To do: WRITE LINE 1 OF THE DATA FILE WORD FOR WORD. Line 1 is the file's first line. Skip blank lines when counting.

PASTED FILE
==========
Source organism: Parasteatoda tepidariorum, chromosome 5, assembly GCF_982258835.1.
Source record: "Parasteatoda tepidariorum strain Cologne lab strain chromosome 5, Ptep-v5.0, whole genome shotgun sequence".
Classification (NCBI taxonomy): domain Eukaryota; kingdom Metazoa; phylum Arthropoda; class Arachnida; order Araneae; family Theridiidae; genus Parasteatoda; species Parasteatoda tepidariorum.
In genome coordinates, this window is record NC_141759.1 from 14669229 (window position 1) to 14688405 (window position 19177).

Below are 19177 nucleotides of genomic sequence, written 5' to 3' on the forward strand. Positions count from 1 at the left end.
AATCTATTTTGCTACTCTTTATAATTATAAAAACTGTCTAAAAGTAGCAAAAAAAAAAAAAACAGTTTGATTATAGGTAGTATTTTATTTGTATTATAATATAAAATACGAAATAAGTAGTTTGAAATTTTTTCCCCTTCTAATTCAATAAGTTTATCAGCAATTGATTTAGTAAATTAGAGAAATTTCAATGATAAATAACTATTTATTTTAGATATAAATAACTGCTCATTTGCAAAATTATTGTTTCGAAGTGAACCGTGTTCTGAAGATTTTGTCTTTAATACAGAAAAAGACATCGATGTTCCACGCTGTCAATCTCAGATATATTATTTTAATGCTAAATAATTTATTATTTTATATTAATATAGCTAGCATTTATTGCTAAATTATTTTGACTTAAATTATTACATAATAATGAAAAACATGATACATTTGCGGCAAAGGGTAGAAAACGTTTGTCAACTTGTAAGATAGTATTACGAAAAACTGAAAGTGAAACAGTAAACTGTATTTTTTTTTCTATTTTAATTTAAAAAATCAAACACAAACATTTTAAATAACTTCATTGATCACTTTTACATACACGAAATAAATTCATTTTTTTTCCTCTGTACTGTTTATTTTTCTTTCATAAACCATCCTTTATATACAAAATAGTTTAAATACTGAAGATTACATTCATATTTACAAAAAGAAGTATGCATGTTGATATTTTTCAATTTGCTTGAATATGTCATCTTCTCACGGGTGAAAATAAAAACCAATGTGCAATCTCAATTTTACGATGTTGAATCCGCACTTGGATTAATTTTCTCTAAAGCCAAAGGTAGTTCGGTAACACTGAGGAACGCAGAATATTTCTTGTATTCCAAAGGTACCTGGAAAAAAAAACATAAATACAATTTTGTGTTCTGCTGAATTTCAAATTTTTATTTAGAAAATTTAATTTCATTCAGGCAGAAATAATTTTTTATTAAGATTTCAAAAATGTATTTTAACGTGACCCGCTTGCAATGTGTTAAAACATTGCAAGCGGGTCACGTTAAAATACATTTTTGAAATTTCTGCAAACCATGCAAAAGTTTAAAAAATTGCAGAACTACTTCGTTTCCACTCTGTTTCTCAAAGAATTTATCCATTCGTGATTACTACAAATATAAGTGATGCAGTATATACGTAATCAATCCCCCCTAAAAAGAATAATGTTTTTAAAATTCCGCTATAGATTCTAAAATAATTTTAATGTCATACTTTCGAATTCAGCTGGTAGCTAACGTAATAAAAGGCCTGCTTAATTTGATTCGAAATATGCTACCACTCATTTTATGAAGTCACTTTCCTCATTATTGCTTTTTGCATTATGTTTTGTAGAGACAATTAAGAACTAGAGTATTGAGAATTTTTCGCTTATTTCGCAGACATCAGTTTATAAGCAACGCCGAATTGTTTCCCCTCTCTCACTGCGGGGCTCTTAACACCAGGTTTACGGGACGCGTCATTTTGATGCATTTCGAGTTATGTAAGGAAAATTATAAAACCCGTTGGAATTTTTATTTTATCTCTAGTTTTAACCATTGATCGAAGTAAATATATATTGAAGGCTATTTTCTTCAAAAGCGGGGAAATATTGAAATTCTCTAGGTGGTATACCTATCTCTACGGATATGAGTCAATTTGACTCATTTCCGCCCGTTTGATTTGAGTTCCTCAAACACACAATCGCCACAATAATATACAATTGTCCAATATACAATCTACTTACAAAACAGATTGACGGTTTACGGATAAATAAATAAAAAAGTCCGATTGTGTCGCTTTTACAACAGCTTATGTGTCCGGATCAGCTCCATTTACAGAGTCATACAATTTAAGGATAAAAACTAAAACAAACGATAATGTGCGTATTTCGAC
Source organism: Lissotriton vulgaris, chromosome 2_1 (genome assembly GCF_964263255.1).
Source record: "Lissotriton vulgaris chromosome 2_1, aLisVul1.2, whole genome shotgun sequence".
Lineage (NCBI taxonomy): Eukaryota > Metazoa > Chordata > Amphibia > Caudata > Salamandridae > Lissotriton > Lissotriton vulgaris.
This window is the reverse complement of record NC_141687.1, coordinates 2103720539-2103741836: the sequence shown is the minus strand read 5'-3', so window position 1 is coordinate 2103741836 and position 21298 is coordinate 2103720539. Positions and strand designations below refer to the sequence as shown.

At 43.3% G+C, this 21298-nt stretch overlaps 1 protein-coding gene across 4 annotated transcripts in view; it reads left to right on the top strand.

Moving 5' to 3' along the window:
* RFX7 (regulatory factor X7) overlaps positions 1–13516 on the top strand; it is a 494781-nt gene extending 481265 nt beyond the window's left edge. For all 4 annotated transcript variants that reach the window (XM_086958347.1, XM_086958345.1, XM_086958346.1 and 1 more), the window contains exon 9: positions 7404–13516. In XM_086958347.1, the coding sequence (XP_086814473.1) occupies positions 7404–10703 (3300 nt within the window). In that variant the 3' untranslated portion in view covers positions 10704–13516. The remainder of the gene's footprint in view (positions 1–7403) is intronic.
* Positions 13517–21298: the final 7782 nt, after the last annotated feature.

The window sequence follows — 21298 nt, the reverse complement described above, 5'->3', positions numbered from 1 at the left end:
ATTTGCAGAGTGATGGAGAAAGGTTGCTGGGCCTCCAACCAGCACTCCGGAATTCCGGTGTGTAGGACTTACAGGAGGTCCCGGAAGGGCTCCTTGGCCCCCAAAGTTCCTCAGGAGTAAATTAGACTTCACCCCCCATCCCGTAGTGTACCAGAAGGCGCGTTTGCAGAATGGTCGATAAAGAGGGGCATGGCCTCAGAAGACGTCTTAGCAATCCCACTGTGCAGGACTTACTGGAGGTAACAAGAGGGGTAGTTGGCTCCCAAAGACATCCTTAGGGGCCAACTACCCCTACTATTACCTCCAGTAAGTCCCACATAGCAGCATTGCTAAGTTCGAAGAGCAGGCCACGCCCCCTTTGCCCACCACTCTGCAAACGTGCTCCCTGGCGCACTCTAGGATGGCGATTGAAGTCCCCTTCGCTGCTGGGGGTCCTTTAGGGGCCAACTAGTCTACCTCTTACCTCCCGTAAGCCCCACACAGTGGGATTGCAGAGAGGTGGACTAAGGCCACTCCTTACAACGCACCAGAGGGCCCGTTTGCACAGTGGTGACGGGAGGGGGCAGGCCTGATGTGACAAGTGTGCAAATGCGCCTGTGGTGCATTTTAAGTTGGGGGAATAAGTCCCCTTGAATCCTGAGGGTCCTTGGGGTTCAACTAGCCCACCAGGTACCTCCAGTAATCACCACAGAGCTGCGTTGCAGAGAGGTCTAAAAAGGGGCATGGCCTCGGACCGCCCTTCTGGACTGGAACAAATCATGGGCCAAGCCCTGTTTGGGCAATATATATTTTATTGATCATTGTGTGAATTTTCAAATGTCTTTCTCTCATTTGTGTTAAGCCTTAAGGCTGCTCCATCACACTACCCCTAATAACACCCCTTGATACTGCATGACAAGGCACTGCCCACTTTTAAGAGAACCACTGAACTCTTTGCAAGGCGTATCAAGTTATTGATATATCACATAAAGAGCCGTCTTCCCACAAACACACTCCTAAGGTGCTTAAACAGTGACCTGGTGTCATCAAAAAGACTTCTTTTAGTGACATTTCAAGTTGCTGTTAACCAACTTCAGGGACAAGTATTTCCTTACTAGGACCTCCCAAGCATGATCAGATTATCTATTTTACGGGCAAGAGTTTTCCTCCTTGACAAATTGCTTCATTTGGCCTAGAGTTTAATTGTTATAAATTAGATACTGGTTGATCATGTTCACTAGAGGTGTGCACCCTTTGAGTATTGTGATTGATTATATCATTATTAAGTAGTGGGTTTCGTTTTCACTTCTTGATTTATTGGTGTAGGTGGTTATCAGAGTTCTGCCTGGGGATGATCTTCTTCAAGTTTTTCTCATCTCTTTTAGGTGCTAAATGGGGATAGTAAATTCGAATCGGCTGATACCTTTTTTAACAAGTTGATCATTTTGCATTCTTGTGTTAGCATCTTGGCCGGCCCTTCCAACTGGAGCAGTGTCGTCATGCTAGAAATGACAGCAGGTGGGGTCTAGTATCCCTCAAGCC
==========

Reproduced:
Source organism: Parasteatoda tepidariorum, chromosome 5, assembly GCF_982258835.1.